- At least 99 people have died after Volcan de Fuego, one of the most active volcanoes in Central America, erupted several times this week.
- The village of San Miguel Los Lotes was hit particularly hard, with much of the village engulfed in mud, ash and debris.
- Satellite images of the area around Volcan de Fuego’ reveal how the damage looks from space.
At least 99 people have died after Volcan de Fuego, one of the most active volcanoes in Central America, erupted several times this week.
They were the volcano’s most powerful eruptions in decades, sending lava pouring into nearby areas and shooting ash 6 miles into the sky. Thousands of people have fled to temporary shelters as mud and ash blanketed surrounding towns.
Satellite images of surrounding areas show how the damage wreaked by the volcano looks from space. The following before-and-after images were taken by DigitalGlobe’s WorldView-4 Earth-imaging satellite.
Volcan de Fuego is located 27 miles southwest of Guatemala City, about 10 miles from the popular tourist destination of Antigua Guatemala.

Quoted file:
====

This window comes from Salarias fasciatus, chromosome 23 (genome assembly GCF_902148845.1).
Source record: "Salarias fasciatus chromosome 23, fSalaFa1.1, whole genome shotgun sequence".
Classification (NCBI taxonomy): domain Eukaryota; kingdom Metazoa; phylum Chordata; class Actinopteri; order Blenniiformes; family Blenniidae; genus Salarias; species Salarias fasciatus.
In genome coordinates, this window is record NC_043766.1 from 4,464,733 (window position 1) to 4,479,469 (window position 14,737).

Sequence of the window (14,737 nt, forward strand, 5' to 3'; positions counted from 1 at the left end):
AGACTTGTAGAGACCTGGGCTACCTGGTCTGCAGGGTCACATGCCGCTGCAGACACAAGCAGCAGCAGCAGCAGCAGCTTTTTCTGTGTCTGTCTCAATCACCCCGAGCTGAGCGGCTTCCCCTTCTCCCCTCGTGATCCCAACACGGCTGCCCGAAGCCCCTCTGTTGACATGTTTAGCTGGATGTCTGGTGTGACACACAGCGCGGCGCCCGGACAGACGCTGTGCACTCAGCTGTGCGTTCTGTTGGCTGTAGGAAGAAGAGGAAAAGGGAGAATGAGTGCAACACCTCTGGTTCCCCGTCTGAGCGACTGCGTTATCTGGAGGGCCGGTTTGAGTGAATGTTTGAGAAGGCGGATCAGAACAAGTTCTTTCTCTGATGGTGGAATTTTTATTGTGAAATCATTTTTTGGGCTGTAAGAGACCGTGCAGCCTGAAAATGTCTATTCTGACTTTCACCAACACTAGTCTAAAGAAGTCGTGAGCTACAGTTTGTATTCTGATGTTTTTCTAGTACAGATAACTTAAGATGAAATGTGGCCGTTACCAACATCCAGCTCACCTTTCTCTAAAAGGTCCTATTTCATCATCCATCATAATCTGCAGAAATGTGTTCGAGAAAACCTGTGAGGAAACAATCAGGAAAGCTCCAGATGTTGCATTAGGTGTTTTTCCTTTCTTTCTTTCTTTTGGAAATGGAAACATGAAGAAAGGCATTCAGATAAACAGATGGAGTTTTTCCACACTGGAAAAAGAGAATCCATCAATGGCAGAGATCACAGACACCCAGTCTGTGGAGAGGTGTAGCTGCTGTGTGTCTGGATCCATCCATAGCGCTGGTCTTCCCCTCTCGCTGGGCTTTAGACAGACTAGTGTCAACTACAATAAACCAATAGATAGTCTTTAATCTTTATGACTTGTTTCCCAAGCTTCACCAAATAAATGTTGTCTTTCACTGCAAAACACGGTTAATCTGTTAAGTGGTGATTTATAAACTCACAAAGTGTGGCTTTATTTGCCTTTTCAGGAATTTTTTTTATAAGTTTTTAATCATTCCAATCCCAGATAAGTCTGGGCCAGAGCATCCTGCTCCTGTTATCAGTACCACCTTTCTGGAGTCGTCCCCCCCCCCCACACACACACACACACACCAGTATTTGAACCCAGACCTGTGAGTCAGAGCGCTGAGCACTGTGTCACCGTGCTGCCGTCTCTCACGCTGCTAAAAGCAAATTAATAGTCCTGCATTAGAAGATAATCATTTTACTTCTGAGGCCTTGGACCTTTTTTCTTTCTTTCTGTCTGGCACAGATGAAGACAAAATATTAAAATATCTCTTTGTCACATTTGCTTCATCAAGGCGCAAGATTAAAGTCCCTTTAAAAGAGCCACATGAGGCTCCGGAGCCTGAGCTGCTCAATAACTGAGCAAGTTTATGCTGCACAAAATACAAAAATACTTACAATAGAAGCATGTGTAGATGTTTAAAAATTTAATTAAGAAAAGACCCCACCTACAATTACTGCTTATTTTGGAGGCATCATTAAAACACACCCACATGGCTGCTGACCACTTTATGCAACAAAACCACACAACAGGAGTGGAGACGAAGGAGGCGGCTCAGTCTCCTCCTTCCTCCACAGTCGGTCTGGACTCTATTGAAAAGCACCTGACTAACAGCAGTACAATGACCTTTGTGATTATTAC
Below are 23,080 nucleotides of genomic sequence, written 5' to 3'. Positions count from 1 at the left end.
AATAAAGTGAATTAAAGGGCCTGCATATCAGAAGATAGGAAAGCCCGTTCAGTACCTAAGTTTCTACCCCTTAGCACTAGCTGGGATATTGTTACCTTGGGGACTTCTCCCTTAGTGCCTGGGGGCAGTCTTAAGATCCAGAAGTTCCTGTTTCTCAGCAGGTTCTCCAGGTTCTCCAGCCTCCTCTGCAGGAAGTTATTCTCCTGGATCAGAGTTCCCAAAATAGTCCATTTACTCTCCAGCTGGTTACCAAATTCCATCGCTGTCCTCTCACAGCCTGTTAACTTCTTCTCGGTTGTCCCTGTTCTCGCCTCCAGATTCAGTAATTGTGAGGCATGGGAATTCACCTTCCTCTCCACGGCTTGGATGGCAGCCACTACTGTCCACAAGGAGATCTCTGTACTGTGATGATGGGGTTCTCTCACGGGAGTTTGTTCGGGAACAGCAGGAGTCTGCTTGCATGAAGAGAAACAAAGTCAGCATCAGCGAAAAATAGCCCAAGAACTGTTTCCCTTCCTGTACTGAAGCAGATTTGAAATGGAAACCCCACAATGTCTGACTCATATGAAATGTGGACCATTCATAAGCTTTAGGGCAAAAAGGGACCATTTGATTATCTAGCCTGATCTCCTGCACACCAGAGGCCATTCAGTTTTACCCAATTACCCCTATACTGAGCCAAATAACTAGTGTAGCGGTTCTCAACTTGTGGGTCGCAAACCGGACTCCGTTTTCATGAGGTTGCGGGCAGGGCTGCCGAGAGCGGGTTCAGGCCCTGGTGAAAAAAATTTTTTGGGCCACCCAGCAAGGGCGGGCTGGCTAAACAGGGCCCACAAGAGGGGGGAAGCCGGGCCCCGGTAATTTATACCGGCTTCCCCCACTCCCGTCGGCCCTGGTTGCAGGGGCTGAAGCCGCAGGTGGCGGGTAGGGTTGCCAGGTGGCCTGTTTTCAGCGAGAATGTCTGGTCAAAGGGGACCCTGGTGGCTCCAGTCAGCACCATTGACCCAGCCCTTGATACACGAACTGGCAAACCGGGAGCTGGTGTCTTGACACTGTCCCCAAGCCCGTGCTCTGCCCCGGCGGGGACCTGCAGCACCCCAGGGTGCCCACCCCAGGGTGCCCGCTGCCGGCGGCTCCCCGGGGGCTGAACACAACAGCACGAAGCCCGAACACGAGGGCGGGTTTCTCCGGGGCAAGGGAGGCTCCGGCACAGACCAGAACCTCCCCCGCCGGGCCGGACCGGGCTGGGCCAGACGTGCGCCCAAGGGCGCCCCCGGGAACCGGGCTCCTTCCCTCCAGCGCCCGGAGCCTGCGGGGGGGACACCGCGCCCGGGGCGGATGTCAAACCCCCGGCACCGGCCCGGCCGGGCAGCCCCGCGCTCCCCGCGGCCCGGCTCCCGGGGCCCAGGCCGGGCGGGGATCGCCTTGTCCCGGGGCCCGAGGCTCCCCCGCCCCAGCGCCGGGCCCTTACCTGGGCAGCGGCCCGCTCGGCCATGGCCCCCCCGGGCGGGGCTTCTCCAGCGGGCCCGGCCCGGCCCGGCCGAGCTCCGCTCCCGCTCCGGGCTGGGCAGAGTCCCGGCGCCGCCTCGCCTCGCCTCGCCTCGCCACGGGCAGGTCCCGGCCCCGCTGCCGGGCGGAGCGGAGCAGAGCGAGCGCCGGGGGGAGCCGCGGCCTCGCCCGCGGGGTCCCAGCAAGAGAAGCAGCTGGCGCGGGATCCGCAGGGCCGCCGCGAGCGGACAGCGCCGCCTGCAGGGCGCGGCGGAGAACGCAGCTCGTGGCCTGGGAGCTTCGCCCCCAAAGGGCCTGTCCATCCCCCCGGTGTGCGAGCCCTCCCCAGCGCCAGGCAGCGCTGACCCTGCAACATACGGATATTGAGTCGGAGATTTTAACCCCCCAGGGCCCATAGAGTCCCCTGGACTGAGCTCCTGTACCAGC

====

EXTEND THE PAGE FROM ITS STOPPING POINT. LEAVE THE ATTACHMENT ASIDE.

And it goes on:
See the before-and-after photos which depict the volcano’s mass devastation below:
San Miguel Los Lotes — February 5, 2018
The village of San Miguel Los Lotes was hit particularly hard, with much of the village engulfed in mud, ash and debris.
San Miguel Los Lotes — June 6, 2018
San Miguel los Lotes, along with the towns of El Rodeo and Alotenango, was the site of most casualties. Some who managed to escape have claimed ash and mud buried people alive.
Thick, grey ash hardened by rainfall made it difficult for rescue services to reach homes in the area.
La Reunion Golf Course — April 7, 2017
Just miles away from the volcano, La Reunion Golf Course has hosted the PGA Tour Latinoamerica event since 2014, with the most recent event held there in March.
La Reunion Golf Course — June 6, 2018
But this week the course was submerged under thick sheets of mud and debris.
Satellite photos show much of the course, and several major structures, were completely destroyed by extensive flows.
Rescue missions are still underway, with more than 1.7 million people in nearby communities affected by the eruptions and nearly 200 people remain missing.
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